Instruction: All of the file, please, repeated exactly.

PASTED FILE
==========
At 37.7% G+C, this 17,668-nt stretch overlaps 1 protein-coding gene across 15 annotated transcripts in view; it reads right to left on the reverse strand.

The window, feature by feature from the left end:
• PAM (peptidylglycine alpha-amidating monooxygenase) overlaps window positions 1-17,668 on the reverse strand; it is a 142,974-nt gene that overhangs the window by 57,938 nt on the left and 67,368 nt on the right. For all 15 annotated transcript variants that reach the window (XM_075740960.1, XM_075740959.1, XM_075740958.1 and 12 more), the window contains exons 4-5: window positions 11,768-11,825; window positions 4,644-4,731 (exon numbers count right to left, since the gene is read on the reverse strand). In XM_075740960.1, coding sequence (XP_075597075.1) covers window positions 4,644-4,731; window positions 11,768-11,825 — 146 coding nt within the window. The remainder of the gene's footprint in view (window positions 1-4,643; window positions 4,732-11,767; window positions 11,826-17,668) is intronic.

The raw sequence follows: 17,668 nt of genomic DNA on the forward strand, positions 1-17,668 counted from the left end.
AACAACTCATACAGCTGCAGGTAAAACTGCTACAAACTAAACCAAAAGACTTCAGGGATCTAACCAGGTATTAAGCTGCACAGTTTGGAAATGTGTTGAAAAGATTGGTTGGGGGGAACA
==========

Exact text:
At 37.7% G+C, this 17,668-nt stretch overlaps 1 protein-coding gene across 15 annotated transcripts in view; it reads right to left on the reverse strand.

The window, feature by feature from the left end:
• PAM (peptidylglycine alpha-amidating monooxygenase) overlaps window positions 1-17,668 on the reverse strand; it is a 142,974-nt gene that overhangs the window by 57,938 nt on the left and 67,368 nt on the right. For all 15 annotated transcript variants that reach the window (XM_075740960.1, XM_075740959.1, XM_075740958.1 and 12 more), the window contains exons 4-5: window positions 11,768-11,825; window positions 4,644-4,731 (exon numbers count right to left, since the gene is read on the reverse strand). In XM_075740960.1, coding sequence (XP_075597075.1) covers window positions 4,644-4,731; window positions 11,768-11,825 — 146 coding nt within the window. The remainder of the gene's footprint in view (window positions 1-4,643; window positions 4,732-11,767; window positions 11,826-17,668) is intronic.

The raw sequence follows: 17,668 nt of genomic DNA on the forward strand, positions 1-17,668 counted from the left end.
AACAACTCATACAGCTGCAGGTAAAACTGCTACAAACTAAACCAAAAGACTTCAGGGATCTAACCAGGTATTAAGCTGCACAGTTTGGAAATGTGTTGAAAAGATTGGTTGGGGGGAACA